Metabotropic Glutamate Receptors and Fragile X Mental Retardation Protein: Partners in Translational Regulation at the Synapse

Department of Neuroscience, University of Texas Southwestern Medical Center, Dallas, TX 75390, USA.
Science Signaling (Impact Factor: 6.28). 02/2008; 1(5):pe6. DOI: 10.1126/stke.15pe6
Source: PubMed


Fragile X syndrome (FXS) mental retardation is caused by loss-of-function mutations in an RNA-binding protein, fragile X mental retardation protein (FMRP). Previous studies in patients or animal models of FXS have identified alterations in dendritic spine structure, as well as synaptic plasticity induced by metabotropic glutamate receptors (mGluRs). The translation of multiple messenger RNA (mRNA) targets of FMRP is regulated by mGluRs at synapses. Here, we incorporate data from several studies into a working model of how FMRP regulates mGluR-stimulated protein synthesis and, in turn, regulates protein synthesis-dependent synaptic plasticity. Understanding the complex functions of FMRP at the synapse will lead to a better understanding of the neurobiological underpinnings of mental retardation.

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    • "FMRP is 70-80 KDa protein abundantly expressed in brain and testis [13] [14]. FMRP-mediated translational regulation plays important roles in proper synaptic connectivity [15] and plasticity [16] [17]. Since, the dendritic protein synthesis is under the strict control for the achieving synaptic plasticity [18] [19], any change in the level of FMRP may lead to alterations in synaptic plasticity and thus learning and memory. "
    Dataset: 347978.v1

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    • "The expression of APP can be upregulated upon mGluR5 stimulation. FMRP, which is also regulated by mGluR5 (Ronesi and Huber, 2008; Wang et al., 2008a; Wang and Zhuo, 2012), binds to and represses the translation of APP mRNA due to mGluR5 activation (Westmark and Malter, 2007; Westmark, 2013). The mGluR5 links FMRP with APP. "

    Frontiers in Cellular Neuroscience 02/2015; 9:43. DOI:10.3389/fncel.2015.00043 · 4.29 Impact Factor
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    • "One potential mechanism, coined the metabotropic glutamate receptor (mGluR) theory of FXS, was proposed following observations linking mGluR signaling, long-term depression (LTD), protein synthesis, and FMRP function (Weiler et al., 1997; Huber et al., 2000, 2001, 2002) and has been a focus of recent basic and clinical research (Bear et al., 2004; Dölen et al., 2007; Ronesi and Huber, 2008; Berry-Kravis, 2014). At the time of writing, drugs targeting several molecular players in the mGluR signaling pathway are being studied in clinical trials (Berry-Kravis, 2014; Erickson et al., 2014; Jacquemont et al., 2014; Pop et al., 2014). "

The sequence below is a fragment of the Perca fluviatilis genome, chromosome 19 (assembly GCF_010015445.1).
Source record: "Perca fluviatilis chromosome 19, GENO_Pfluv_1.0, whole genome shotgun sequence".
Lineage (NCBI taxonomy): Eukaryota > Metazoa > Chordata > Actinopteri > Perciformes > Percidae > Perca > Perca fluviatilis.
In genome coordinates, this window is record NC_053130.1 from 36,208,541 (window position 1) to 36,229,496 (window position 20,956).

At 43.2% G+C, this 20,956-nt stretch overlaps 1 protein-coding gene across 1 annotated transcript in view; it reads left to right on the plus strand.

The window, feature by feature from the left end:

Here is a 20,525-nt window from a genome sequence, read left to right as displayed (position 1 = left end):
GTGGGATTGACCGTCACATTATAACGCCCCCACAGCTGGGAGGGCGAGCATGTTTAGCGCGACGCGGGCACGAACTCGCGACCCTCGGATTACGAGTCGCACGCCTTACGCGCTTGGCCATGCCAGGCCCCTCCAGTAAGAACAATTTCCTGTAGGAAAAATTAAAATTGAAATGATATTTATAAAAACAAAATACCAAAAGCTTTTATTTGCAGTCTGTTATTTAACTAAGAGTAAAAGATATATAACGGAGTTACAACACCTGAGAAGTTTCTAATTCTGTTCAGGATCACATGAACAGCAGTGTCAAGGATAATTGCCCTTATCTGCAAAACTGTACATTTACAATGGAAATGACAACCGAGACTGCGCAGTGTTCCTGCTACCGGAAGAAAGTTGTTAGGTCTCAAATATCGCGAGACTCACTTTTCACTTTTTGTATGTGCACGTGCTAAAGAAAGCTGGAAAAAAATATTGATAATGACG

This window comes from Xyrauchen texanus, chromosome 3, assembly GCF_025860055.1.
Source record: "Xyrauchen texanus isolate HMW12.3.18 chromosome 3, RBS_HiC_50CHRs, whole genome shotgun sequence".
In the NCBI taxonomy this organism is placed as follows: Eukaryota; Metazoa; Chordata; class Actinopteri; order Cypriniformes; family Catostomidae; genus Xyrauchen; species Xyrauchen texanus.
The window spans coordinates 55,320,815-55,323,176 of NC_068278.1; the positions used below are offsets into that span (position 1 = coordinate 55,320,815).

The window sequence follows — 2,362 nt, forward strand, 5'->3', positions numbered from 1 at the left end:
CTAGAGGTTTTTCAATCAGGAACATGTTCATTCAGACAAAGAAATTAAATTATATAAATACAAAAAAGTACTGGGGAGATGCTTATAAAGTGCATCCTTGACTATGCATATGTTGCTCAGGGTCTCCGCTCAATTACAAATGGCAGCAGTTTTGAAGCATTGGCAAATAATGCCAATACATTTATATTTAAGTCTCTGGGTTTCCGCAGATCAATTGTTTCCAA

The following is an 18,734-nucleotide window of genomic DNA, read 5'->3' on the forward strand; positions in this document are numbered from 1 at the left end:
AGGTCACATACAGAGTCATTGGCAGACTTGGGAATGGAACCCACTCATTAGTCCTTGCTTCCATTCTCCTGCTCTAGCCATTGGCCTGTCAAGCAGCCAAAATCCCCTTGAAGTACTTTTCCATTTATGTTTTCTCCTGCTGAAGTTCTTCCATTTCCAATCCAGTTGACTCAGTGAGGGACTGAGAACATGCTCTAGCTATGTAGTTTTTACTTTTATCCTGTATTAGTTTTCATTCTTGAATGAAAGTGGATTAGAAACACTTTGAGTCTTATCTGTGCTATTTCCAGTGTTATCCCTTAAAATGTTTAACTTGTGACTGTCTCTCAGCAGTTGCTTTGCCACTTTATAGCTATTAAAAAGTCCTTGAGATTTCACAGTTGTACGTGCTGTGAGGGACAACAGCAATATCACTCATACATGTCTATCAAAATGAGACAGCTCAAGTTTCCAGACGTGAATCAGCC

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    ABSTRACT: A mechanistic understanding of the pathophysiology underpinning psychiatric disorders is essential for the development of targeted molecular therapies. For fragile X syndrome (FXS), recent mechanistic studies have been focused on the metabotropic glutamate receptor (mGluR) signaling pathway. This line of research has led to the discovery of promising candidate drugs currently undergoing various phases of clinical trial, and represents a model of how biological insights can inform therapeutic strategies in neurodevelopmental disorders. Although mGluR signaling is a key mechanism at which targeted treatments can be directed, it is likely to be one of many mechanisms contributing to FXS. A more complete understanding of the molecular and neural underpinnings of the disorder is expected to inform additional therapeutic strategies. Alterations in the assembly of neural circuits in the neocortex have been recently implicated in genetic studies of autism and schizophrenia, and may also contribute to FXS. In this review, we explore dysregulated nitric oxide signaling in the developing neocortex as a novel candidate mechanism of FXS. This possibility stems from our previous work demonstrating that neuronal nitric oxide synthase 1 (NOS1 or nNOS) is regulated by the FXS protein FMRP in the mid-fetal human neocortex. Remarkably, in the mid-late fetal and early postnatal neocortex of human FXS patients, NOS1 expression is severely diminished. Given the role of nitric oxide in diverse neural processes, including synaptic development and plasticity, the loss of NOS1 in FXS may contribute to the etiology of the disorder. Here, we outline the genetic and neurobiological data that implicate neocortical dysfunction in FXS, review the evidence supporting dysregulated nitric oxide signaling in the developing FXS neocortex and its contribution to the disorder, and discuss the implications for targeting nitric oxide signaling in the treatment of FXS and other psychiatric illnesses.
    Frontiers in Genetics 07/2014; 5:239. DOI:10.3389/fgene.2014.00239
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